Perovskite-based solar cells: impact of morphology and device architecture on device performance
Organic–inorganic metal halide perovskites have recently shown great potential for application in solar cells with excitingly high performances with an up-to-date NREL-certified record efficiency of 20.1%. This family of materials has demonstrated considerable prospects in achieving efficiencies comparable to or even better than those of thin film solar cells. The remarkable performances thus far seem not to be limited to any specific device architecture. Both mesoscopic and planar cells showed good device performance and this eventually leads to the inevitable comparison between both architectures. Regardless of device architecture, device performance is highly dependent on the film morphology. The factors influencing the film morphology such as the deposition method, material composition, additives and film treatment will be discussed extensively in this review. The key to obtaining good-quality film morphology and hence performance is to essentially lower the energy barrier for nucleation and to promote uniform growth of the perovskite crystals. A comparison of the material selection for various layers as well as their corresponding impact on the perovskite film and device behavior in both device architectures will be presented.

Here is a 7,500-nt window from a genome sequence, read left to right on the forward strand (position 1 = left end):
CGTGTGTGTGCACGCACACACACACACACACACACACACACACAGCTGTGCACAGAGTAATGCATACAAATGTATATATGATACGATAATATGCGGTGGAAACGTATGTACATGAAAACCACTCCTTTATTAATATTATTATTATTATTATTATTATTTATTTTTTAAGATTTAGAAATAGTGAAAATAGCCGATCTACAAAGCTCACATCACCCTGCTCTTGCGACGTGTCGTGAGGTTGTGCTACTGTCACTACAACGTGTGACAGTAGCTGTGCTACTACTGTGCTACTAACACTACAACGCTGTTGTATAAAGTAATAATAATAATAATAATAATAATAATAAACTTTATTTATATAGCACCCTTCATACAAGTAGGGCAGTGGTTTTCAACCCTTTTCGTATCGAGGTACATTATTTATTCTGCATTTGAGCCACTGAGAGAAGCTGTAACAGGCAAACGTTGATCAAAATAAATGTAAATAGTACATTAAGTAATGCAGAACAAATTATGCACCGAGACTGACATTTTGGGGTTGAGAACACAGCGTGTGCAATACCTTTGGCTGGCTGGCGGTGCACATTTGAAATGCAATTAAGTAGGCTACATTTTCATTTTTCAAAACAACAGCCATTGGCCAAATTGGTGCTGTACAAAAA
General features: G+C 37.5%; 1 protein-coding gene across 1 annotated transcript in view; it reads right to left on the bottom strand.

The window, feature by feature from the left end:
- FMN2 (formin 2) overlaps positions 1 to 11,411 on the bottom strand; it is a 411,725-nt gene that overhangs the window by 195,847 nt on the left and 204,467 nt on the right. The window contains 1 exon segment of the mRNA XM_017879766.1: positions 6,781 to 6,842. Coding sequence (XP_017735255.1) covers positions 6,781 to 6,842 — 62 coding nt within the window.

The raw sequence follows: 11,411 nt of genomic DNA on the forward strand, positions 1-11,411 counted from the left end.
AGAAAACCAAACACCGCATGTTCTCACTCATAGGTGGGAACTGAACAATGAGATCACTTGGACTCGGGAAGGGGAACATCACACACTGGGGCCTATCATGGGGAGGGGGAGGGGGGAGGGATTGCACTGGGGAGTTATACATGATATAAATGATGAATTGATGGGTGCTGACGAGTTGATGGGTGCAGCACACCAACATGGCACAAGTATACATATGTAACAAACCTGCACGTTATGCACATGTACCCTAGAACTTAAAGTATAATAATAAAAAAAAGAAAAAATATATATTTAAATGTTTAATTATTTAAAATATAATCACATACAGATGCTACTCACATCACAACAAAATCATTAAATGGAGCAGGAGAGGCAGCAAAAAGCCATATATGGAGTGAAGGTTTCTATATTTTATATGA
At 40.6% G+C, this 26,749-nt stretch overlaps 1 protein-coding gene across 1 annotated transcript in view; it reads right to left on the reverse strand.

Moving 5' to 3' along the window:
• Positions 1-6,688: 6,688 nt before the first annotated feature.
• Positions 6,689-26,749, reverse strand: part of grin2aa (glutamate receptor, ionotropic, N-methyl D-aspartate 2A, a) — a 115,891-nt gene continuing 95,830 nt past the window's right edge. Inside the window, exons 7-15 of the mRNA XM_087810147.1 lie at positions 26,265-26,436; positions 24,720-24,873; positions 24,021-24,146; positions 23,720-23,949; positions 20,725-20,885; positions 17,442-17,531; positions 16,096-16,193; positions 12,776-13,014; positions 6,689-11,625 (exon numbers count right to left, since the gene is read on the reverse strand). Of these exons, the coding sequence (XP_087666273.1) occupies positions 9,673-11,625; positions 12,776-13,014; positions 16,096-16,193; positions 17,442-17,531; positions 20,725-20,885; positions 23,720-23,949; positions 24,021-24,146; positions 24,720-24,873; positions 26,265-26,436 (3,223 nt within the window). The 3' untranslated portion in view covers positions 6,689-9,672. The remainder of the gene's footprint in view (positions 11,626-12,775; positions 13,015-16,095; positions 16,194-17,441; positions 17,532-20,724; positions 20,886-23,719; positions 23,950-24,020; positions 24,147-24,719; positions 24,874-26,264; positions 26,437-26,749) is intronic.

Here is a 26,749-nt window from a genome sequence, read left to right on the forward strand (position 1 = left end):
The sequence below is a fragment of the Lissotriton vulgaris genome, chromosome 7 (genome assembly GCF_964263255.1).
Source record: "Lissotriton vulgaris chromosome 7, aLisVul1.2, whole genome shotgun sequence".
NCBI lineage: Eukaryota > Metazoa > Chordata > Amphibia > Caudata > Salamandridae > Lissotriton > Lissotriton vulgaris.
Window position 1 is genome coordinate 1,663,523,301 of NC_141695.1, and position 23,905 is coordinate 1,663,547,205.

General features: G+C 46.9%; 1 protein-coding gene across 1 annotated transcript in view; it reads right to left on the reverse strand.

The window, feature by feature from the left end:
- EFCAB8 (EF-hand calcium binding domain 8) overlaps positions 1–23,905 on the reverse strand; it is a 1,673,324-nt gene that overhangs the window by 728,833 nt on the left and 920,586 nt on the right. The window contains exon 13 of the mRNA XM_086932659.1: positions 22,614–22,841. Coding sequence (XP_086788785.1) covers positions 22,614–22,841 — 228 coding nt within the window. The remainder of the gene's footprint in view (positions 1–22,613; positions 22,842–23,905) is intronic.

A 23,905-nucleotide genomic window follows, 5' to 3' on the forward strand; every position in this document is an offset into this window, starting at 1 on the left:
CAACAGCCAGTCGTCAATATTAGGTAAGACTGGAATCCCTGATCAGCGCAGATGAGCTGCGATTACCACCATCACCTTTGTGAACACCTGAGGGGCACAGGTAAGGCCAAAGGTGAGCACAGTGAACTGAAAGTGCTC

- This article is part of the themed collections: JMC A Top Picks collection: Harnessing the power of the sun, 2015 Journal of Materials Chemistry A Most Accessed Manuscripts and Perovskite Solar Cells